Frequently Asked Questions about Citizen Journalism
If you’ve got a question about Kwantlen’s new Citizen Journalism course (JRNL 1220), please email Chad Skelton at email@example.com. Answers to some of those questions will appear on this page. In the meantime, here are some answers to questions students might have about the course.
Who will be teaching the Citizen Journalism course?
Where will Citizen Journalism be taught?
Who can take the Citizen Journalism course?
Any student at Kwantlen can enroll in the Citizen Journalism course.
Are any prerequisites required?
I’m thinking of pursing a journalism degree at Kwantlen. Why should I take the Citizen Journalism course?
The Citizen Journalism course is a great way to figure out if journalism is right for you. It will give you a taste of the kinds of things journalists do for a living and help you discover if you enjoy digging up information and writing about it. And, if you discover journalism isn’t for you, you’ll still learn lots of valuable skills (see next question).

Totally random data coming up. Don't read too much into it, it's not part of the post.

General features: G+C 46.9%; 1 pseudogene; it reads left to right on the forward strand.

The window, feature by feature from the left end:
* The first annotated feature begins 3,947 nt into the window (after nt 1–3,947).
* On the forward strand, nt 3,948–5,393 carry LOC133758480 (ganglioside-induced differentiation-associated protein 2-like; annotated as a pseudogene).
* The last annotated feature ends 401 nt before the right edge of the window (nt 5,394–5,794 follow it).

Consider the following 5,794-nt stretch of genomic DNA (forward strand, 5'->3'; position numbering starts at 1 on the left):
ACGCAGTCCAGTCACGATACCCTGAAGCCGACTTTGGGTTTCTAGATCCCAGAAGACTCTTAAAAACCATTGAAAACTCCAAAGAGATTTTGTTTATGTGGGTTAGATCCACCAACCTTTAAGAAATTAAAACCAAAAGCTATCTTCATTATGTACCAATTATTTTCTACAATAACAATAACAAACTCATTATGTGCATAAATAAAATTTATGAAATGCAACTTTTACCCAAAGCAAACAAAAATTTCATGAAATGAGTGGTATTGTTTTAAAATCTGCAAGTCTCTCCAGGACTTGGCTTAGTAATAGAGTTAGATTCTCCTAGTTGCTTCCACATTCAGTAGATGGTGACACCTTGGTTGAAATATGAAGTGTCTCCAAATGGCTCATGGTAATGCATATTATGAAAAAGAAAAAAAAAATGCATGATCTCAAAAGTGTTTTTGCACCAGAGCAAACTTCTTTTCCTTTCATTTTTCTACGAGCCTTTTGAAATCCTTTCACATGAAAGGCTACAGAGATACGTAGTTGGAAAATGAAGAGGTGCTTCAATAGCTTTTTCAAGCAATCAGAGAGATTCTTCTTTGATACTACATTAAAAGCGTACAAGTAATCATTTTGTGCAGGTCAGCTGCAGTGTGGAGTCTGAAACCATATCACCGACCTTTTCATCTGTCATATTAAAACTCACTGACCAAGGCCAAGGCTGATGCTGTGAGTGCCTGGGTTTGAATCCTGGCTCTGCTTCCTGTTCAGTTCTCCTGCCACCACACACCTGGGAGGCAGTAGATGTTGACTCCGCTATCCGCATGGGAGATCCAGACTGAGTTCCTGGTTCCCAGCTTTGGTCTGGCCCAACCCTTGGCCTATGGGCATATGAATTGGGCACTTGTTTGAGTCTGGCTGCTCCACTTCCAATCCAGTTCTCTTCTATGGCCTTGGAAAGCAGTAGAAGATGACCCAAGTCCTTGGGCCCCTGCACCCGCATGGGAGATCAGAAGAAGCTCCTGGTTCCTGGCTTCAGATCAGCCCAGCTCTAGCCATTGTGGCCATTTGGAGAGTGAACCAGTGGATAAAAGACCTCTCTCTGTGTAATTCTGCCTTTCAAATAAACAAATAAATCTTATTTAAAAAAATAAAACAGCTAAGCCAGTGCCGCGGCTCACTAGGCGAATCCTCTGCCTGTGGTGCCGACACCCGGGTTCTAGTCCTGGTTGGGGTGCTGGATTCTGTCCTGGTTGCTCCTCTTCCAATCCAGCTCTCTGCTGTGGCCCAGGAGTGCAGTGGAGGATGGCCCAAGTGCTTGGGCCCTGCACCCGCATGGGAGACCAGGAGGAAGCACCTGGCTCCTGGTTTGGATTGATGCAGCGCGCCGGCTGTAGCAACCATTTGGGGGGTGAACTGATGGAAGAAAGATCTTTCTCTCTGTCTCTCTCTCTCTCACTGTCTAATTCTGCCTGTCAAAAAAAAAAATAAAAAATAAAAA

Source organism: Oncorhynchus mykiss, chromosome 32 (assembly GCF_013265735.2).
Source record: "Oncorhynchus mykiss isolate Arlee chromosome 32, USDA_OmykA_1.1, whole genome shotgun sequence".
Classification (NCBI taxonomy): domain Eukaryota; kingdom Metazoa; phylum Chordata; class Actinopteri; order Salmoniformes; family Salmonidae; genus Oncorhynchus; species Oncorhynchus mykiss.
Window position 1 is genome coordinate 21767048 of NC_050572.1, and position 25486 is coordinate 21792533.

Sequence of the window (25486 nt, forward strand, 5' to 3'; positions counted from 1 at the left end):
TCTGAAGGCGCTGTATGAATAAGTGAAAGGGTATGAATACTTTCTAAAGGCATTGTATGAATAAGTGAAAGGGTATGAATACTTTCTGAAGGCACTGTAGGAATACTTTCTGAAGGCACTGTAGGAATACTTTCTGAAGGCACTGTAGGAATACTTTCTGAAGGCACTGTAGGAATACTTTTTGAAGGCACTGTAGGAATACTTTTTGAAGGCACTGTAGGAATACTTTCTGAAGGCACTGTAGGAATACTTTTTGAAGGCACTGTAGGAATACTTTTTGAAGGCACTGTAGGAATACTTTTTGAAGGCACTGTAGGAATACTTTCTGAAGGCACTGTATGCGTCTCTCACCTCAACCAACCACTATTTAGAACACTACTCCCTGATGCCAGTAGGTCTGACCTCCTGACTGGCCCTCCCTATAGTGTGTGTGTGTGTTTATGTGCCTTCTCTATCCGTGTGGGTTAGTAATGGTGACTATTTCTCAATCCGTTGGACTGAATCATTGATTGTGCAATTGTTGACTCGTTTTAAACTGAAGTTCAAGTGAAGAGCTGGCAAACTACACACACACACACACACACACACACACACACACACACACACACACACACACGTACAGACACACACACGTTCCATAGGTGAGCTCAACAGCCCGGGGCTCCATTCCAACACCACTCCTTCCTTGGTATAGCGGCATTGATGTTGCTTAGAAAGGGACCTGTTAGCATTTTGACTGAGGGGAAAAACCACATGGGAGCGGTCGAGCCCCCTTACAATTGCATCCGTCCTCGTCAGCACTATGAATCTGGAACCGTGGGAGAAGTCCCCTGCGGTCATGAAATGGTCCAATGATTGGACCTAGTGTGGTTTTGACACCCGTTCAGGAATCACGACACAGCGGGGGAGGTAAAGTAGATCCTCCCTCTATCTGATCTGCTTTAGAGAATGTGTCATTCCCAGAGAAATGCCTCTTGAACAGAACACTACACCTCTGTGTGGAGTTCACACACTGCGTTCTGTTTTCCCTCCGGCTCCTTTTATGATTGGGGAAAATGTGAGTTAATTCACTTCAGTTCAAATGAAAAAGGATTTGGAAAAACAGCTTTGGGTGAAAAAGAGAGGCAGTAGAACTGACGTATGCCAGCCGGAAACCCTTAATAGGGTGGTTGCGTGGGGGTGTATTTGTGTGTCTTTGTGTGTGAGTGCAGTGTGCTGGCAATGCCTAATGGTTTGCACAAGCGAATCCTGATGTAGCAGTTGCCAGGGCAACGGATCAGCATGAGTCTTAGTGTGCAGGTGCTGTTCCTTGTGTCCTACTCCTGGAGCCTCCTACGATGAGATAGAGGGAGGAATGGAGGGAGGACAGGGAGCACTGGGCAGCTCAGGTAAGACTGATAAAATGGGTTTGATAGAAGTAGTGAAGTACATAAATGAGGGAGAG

I have no interest in getting a journalism degree or becoming a professional journalist. Why should I take the Citizen Journalism course?
Citizen Journalism will teach you crucial research and communication skills that are useful in a wide variety of fields. Whether you hope to someday work for a political party, interest group, police department or marketing firm, the research tricks you learn in Citizen Journalism will come in handy. The course will also teach you how to communicate your ideas concisely and effectively — an important skill in virtually any field.
What specifically will I learn how to do in Citizen Journalism?
Check out the Course Content page for a list of some of the specific writing and researching skills you’ll learn in Citizen Journalism.
[ Photo by sean dreilinger ]